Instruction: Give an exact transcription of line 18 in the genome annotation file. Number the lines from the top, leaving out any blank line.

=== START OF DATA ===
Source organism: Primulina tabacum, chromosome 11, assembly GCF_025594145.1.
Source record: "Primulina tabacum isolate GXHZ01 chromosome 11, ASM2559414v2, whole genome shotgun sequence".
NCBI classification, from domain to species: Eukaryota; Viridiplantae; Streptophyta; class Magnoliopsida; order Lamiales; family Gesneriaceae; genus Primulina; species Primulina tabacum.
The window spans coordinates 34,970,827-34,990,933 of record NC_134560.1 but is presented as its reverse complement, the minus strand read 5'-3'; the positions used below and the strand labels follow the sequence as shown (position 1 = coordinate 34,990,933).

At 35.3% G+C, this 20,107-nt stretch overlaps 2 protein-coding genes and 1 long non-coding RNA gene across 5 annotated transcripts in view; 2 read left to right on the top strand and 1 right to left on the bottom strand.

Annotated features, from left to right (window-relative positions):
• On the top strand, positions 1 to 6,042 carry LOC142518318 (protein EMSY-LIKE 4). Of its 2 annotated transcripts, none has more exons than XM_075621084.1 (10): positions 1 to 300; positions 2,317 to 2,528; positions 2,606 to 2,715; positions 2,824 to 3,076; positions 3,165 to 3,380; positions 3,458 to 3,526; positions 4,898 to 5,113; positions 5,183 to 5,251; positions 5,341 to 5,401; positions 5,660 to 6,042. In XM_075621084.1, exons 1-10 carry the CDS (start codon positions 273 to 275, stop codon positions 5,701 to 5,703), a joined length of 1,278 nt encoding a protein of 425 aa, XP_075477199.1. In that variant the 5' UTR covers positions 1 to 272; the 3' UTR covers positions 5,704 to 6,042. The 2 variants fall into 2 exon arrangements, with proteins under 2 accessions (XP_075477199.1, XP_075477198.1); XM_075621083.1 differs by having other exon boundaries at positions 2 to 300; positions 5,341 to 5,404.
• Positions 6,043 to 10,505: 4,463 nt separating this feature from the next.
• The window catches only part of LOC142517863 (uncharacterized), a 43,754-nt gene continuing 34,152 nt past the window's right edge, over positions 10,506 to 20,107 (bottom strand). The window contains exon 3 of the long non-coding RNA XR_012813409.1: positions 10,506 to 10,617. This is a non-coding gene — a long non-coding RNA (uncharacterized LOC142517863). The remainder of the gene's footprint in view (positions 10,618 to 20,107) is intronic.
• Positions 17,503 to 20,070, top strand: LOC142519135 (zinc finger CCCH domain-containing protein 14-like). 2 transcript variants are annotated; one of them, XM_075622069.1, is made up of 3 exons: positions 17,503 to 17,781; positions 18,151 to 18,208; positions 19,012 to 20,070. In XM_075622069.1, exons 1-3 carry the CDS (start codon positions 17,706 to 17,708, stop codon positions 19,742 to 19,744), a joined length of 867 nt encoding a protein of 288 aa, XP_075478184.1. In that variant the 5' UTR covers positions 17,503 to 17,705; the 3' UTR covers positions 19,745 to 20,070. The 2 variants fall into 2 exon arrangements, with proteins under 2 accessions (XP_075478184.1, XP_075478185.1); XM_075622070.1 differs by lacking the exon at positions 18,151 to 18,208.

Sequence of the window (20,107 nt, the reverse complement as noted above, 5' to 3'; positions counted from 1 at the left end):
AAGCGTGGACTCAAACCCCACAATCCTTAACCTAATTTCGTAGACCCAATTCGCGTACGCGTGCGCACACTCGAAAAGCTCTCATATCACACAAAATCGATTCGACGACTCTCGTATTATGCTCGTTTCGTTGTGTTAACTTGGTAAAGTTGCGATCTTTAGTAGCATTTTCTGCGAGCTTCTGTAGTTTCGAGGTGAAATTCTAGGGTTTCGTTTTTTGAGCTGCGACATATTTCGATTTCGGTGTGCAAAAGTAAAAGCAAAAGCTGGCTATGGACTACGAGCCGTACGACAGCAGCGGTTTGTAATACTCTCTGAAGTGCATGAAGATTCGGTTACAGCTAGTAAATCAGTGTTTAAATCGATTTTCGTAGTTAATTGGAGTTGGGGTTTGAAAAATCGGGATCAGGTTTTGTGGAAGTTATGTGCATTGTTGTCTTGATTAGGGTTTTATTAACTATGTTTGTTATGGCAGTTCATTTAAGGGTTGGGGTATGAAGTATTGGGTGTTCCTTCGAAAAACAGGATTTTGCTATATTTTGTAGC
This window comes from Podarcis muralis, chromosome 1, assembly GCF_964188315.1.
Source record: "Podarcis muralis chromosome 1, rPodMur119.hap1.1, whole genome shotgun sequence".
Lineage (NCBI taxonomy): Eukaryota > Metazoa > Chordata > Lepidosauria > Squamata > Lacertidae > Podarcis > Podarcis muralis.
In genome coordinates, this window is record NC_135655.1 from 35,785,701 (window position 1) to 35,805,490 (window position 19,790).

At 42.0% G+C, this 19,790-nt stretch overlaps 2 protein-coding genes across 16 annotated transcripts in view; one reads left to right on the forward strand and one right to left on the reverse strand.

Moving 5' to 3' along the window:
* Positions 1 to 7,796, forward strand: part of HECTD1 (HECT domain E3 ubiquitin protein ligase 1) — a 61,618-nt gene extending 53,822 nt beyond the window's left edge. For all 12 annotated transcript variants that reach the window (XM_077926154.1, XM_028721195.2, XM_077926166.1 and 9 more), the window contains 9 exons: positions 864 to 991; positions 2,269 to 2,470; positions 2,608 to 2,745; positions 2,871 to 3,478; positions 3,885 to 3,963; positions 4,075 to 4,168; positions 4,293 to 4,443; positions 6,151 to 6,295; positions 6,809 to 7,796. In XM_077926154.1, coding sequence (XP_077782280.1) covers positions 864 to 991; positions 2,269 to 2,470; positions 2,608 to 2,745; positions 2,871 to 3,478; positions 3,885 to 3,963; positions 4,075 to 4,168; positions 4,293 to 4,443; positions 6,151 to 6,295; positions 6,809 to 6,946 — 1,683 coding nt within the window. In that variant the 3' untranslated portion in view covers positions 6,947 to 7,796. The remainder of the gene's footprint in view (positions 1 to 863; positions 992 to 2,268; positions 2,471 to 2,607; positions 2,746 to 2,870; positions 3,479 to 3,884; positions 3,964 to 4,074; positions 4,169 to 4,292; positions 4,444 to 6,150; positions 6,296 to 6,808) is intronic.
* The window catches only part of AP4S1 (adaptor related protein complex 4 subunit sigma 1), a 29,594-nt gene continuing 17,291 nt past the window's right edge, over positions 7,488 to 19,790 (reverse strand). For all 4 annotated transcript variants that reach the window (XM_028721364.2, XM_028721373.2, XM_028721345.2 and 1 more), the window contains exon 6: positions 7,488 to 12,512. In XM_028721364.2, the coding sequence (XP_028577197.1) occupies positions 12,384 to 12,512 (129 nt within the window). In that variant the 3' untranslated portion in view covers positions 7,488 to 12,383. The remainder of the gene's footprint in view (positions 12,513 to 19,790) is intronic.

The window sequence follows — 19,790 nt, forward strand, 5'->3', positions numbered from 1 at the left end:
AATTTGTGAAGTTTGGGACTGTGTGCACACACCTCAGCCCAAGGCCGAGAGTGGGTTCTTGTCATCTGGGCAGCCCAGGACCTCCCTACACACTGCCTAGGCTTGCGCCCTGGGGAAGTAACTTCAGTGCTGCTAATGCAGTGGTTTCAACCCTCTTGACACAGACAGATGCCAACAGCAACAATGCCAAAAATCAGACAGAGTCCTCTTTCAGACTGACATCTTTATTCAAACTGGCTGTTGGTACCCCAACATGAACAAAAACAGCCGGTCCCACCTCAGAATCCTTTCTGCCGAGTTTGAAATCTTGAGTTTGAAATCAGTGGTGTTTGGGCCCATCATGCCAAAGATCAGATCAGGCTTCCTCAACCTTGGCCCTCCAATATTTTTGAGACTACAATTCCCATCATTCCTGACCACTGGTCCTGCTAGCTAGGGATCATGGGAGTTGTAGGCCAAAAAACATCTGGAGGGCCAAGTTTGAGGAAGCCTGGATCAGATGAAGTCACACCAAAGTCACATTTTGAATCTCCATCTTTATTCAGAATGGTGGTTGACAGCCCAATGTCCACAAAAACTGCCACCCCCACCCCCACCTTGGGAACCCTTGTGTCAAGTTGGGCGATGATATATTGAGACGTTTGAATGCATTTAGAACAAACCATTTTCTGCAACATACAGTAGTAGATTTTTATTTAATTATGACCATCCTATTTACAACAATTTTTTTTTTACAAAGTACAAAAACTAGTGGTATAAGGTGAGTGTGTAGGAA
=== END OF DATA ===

Moving 5' to 3' along the window: